Car reviews - Honda - Civic - Hybrid sedan
26 May 2006
HONDA’S eighth-generation Civic sedan has spawned a Hybrid version.
On sale with the rest of the Civic range from late February, the new UH series is searching for some of that hybrid environmental goodwill created by Toyota’s hugely successful Prius.
However, unexpected demand for the model abroad – currently there’s a four-month waiting list in Japan, where the Hybrid is made – means that supplies, though available, will be tight until June.
Honda is pricing the UH series Civic Hybrid at $31,990 - $2000 more than its predecessor, yet more than $5000 below its only rival in Australia.
Like before, there are two sources of power – a petrol engine and an electric motor assisting it. When the car is braking or cruising the electric motor is recharged automatically.
The petrol engine is a 1.3-litre i-DSI single-cam four-cylinder unit (similar to the one found in the smaller Jazz 1.3 GLi model) that’s mated with Honda’s Integrated Motor Assist (IMA) electric motor, but from here the differences begin.
For starters, there is now a three-stage i-VTEC engine system that Honda says reduces inefficiencies such as pumping losses by 66 per cent by idling all four cylinders when braking.
The regenerative braking is variable rather than fixed it now can run on electric-only power during cruising under certain conditions such as at below 40km/h, and features a dual air-conditioning compressor – one for each engine – for uninterrupted climate-controlled flow.
A thin brushless unit mounted between the engine and gearbox, the IMA’s power is up by 46 per cent and torque by 14 per cent, providing up to 15kW of power and 89Nm of torque.
This results in a combined output of 85kW at 6000rpm and 170Nm at 2500rpm. Previously it was 69kW at 5700rpm and 146Nm at 2000rpm.
More importantly fuel consumption falls to a combined 4.6L/100km reading. This is 0.6L/100km better than last year’s Hybrid despite a 75kg weight gain – to 1265kg.
An improved CVT automatic gearbox delivers drive to the front wheels with a wider gear range and higher clutch capacity than before.
Honda has implemented aerodynamic aids such as a rear spoiler, specially designed alloy wheels, front and rear strakes and a flusher underbody. These help drop the Cd figure from 0.31 to 0.27.
Like all eighth-generation Civics, the Hybrid is built on an all-new base Honda calls the Global Compact Platform. It utilises 50 per cent high-strength steel even though the model is bigger overall than before.
Honda also redesigned the Civic inside and out, developing new engines, gearboxes and suspension for a model it dubs the ‘Global’ model.
Compared to the old sedan, the latest Civic is 4550mm (+70mm) long, 1750mm wide (+35mm) and 1430mm high (same). It sits on a 2700mm wheelbase (+80mm), with 32.5mm and 62.5mm wider front and rear tracks respectively.
More cabin space is the immediate benefit, enabling the fitment of larger seats (similar to the Accord’s), while the steering wheel tilts and telescopes.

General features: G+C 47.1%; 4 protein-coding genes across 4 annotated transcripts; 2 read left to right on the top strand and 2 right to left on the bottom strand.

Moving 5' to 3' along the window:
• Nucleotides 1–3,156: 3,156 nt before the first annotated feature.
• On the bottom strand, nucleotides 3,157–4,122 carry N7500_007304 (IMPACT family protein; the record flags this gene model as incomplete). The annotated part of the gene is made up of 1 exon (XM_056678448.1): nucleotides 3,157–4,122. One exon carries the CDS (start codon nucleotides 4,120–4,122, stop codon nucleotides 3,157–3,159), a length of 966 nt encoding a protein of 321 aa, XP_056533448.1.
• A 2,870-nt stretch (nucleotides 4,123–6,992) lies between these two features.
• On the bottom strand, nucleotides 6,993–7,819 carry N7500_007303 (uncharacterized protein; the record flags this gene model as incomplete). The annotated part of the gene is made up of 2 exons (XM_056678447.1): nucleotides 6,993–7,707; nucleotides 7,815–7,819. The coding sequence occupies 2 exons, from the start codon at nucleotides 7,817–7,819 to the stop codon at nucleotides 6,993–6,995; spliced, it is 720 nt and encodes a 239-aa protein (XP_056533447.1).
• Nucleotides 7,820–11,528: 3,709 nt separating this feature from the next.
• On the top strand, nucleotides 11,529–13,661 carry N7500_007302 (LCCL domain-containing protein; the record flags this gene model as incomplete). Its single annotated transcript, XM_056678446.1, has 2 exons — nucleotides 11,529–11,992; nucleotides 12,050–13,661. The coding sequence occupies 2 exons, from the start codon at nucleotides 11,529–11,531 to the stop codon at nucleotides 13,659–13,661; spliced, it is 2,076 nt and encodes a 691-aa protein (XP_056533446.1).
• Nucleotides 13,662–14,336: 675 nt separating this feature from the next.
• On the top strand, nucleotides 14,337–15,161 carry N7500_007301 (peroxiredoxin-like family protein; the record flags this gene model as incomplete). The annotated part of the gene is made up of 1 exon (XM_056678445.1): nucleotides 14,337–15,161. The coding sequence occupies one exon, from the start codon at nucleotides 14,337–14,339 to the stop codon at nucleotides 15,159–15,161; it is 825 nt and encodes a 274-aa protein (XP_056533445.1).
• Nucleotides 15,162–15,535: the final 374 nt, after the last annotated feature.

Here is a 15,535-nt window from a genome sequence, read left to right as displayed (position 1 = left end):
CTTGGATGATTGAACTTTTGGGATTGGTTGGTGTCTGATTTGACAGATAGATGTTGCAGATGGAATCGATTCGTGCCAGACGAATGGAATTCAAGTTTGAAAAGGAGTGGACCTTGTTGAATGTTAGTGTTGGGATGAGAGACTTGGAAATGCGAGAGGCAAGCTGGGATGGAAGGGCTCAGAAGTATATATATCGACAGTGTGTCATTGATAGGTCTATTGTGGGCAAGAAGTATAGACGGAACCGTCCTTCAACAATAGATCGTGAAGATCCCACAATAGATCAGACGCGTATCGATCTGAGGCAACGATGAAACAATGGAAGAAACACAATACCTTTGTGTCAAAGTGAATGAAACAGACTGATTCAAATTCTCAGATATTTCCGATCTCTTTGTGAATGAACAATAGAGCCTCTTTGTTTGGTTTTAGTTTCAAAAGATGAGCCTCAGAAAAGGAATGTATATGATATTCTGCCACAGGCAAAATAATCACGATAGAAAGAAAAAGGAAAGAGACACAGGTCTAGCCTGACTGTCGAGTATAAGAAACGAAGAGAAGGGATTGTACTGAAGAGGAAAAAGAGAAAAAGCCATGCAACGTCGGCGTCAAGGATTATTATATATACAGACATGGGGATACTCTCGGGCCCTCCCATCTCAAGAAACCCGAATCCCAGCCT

Most obvious though is the Odyssey-style dashboard pioneering what Honda calls a ‘Multiplex’ meter concept with a two-tier instrumentation display aligning the main dials directly within the driver’s field of vision.
These, along with a panoramic windscreen and ergonomically sited switches and controls – including having lower console-situated transmission and handbrake levers – are key cabin changes in the latest Civic sedan.
Meanwhile the Hybrid, like the Civic 2.0 Sport sedan, uses an electric power-assisted rack-and-pinion steering system.
Honda promises that it is a sport-oriented system that increases assistance at low speeds and reduces it at higher ones for greater feel and linearity.
On all 2006 Civic sedans, Honda has carried over the previous model’s MacPherson strut-front and rear multi-link double wishbone set-up, but with detail alterations aimed in improving steering, handling and ride properties.
To this end the chassis is now stiffer, with a 35 per cent increase in torsional rigidity. The Hybrid also gains unique suspension tuning and a thicker (by 2mm) rear anti-roll bar.
Noise/vibration and harshness levels have been tackled with the inclusion of a torque-rod damper to the subframe, reinforced engine mounts and better seals, insulation and lining in the cabin.
This results in a six-decibel noise drop inside. Together with a two-decibel reduction in the 1.8 engine’s operation, Honda says it has produced a much quieter car.
On the safety front all Civics receive dual front and front/rear curtain airbags, anti-whiplash front seat head restraints, lap-sash seatbelts all-round and seat belt pretensioners.
ABS anti-lock brakes with EBD Electronic Brake Force Distribution, air-conditioning, cruise control, CD audio, electric windows, power mirrors and remote central locking are included.
Pedestrian impact trauma can be lessened through the new Civic’s impact absorbing bonnet, bumper and windscreen wiper assemblies.
It achieves six stars in the Japanese NCAP crash-test ratings – equal to five-stars in the Australian NCAP equivalent.
Honda is providing an eight-year battery warranty on its Hybrid.
The lightweight alloy wheels are shod with 195/65 R1591H low-resistance tyres.
Honda will plant six trees per year for every Civic Hybrid sold in Australia, for three years.
Calling it a Climate Care warranty, the program is conducted with Greenfleet Australia, and aims to neutralise the carbon dioxide emissions created by the car.
Honda says the tree planting will re-establish native forests where they’re most needed, restore habitat and help protect the land from salinity and erosion.
The Road to Recovery podcast series
Did you know?Honda has forecast 100 Civic Hybrid sales a month, compared to 25-30 of the last-generation model
All car reviews
Click to share